By Justine Testado|
Thursday, Jul 28, 2016
The Land Art Generator Initiative competition proves once again that clean-energy design can be pleasing to the eyes. The LAGI competition challenges inter-disciplinary design teams to propose permanent public art installations that are equipped with the latest technological innovations in sustainable energy. Following successful competitions in Copenhagen, Dubai, and New York, the 2016 site was a new mixed-use development currently planned for Dundas Hill (or 100 Acre Hill), a post-industrial brownsite in Glasgow.
When it comes to wind energy, most people imagine rows of spinning wind turbines you'd typically find in the middle of a vast desert or a field. A team comprising of Peter Foster Richardson (ZM Architecture), Matthew Dalziel and Louise Scullion (Dalziel + Scullion), Ian Nicoll (Qmulus Ltd.), and Peter Yeadon (Yeadon Space Agency) created their own version of the wind turbine with their proposal, “Wind Forest”, which was selected as the winning commission. The other top-winning proposals were “Watergaw” and “Dundas Dandelions”.
While the LAGI competitions has its series of biennial open ideas competitions, the Glasgow edition was an invite-only to firms following an RFQ. LAGI Founding Directors Elizabeth Monoian and Robert Ferry pointed out that the invite-only competition model will soon be carried out in more cities, with the resulting projects spanning over multiple years.*
The “techno-boreal” Wind Forest is a group of blade-less wind turbines that use oscillation to generate enough electricity for approximately 300 homes, according to the team. In the coming months, the designers will move on to the development phase with their proposal.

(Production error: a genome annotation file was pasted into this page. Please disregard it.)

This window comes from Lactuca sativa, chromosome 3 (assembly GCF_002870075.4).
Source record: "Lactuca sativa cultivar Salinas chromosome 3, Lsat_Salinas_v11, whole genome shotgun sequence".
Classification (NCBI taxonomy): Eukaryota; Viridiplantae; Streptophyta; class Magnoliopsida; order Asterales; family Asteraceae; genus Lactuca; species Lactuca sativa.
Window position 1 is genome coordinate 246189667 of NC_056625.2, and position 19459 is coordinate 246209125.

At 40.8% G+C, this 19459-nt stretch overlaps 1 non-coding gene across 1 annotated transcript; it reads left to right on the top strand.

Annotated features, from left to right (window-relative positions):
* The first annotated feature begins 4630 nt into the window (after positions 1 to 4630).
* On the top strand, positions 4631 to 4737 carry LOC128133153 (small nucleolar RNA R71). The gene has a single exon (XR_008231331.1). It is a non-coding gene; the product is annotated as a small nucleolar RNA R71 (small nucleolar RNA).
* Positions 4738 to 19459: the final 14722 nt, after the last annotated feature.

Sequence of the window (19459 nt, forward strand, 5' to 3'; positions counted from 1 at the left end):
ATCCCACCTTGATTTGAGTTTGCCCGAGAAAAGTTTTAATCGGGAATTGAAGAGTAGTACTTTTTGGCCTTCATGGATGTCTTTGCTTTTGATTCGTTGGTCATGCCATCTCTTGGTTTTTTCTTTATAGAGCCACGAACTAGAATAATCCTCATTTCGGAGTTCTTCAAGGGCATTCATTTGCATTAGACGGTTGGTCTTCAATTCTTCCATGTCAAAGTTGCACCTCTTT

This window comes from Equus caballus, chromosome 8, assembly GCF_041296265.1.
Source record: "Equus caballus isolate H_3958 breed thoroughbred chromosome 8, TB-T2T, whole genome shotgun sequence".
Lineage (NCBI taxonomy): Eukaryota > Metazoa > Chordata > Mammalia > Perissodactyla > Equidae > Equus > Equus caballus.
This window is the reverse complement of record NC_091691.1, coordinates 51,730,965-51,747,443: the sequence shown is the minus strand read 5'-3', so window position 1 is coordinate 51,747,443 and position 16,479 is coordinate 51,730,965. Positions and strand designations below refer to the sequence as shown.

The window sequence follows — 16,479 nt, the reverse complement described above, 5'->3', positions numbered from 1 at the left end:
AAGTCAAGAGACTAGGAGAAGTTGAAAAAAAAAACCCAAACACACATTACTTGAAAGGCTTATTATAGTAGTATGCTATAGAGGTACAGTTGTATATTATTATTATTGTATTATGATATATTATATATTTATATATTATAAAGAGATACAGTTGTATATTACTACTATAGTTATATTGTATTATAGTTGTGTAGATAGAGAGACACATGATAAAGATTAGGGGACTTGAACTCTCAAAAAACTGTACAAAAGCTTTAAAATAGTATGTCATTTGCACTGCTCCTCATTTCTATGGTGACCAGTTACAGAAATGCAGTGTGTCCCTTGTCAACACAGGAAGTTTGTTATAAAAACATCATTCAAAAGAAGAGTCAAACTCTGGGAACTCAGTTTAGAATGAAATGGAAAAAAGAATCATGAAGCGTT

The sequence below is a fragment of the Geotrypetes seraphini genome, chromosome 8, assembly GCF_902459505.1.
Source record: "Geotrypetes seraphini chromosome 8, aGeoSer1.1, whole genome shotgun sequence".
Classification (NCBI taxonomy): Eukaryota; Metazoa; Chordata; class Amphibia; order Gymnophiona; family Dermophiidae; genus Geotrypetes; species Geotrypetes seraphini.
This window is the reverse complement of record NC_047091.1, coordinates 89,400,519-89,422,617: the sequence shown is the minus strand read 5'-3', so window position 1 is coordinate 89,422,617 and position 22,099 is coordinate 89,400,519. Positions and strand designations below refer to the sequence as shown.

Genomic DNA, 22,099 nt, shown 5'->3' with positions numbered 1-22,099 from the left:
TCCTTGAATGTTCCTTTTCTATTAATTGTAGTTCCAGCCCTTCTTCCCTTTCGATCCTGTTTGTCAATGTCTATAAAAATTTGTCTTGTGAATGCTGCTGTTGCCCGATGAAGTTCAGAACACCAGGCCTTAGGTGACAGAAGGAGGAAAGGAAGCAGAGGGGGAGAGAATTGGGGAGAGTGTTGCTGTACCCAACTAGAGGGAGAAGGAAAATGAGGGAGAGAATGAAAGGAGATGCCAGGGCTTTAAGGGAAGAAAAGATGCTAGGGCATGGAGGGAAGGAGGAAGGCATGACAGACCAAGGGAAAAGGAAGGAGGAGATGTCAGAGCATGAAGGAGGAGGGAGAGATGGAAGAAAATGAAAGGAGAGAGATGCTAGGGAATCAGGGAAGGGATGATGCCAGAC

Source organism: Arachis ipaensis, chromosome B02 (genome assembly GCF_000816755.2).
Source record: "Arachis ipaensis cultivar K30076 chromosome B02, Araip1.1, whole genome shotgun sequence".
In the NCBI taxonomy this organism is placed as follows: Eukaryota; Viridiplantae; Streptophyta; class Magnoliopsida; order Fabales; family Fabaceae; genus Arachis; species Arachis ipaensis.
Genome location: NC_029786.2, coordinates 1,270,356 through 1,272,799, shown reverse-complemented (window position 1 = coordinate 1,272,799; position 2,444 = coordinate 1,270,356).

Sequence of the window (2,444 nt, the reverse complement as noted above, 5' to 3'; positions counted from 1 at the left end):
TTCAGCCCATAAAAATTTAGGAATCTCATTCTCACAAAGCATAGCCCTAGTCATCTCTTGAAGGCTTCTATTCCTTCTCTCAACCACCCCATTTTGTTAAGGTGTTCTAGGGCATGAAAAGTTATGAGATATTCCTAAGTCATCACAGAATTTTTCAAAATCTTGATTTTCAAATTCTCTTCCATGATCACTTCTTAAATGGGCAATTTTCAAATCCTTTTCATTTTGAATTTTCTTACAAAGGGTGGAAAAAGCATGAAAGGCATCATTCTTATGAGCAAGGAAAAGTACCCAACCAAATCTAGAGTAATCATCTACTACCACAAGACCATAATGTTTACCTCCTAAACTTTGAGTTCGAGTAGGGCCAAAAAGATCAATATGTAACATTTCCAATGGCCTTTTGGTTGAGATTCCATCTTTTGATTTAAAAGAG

And be on the lookout for the 2016 LAGI Santa Monica results, which are expected to be announced this October!
Read on for more about the Wind Forest from the designers.
Wind Forest is designed with “various spatial, sensory and environmental qualities, [mimicking] the activity of a forest by absorbing energy from the passing wind, and distributing it to its diverse and connected community ecosystem,” the designers stated. “We were keen to address this brief in a way that was imaginative, resourceful and exciting, examining the context of the location from its geological origins through to its imagined interconnected future.”
“Wind Forest works with the physical landscape of 100 Acre Hill, upon which one hundred 4 kW single stem-like wind turbines will be planted. A revolution in wind energy design, these stems have no blades, have no gears or bearings, are noiseless, and do not present a hazard to birds. Instead, they generate electricity by oscillating, resulting in reduced maintenance costs, reduced manufacturing costs, reduced transportation costs, and smaller foundations.”
“Each of the stems will be colored using a palette that draws from the year-round colors of natural deciduous woodlands. The 13-meter high stems (about the average height of a Rowan, Hazel or Hawthorn tree) generate power by oscillating from a fixed point in the lower half of the structure. The top of each stem has the capacity to circle up to 2 meters across which when amplified over the entire forest would be a unique and exciting spectacle to stand amongst. Together, they will power about 300 dwellings.”
“Our techno-boreal forest is arranged as three groves that distinguish distinct spaces across the site, while generating energy by swaying in the wind. One of the groves is at a gathering place or common. The second grove forms a central wetlands area with a natural SUDS (sustainable urban drainage system) basin, and the third is a glade at the edge of the site that opens onto spectacular views of Park Circus and the City. This particular grove is most visible from Glasgow City Center and it will be sited partially on one of the sloping sites that is more difficult to build on. All sites are exposed areas in no build zones within the current masterplan and will be interconnected through a path network.”
You can read more about Wind Forest and the other winning proposals here (PDF).
All images © Wind Forest Team.
*Update: This article was amended to clarify the slightly different model of the LAGI Glasgow competition, in comparison to LAGI's biennial open-ideas competitions as seen in Copenhagen, Dubai, New York, and the current Santa Monica competition.
markj.w.b · Jul 30, 16 4:10 PMIts similar to this design of an Architecture Student At TUDelft how created an Energy generating facade with out the need of blades. Which create a Nice pattern.
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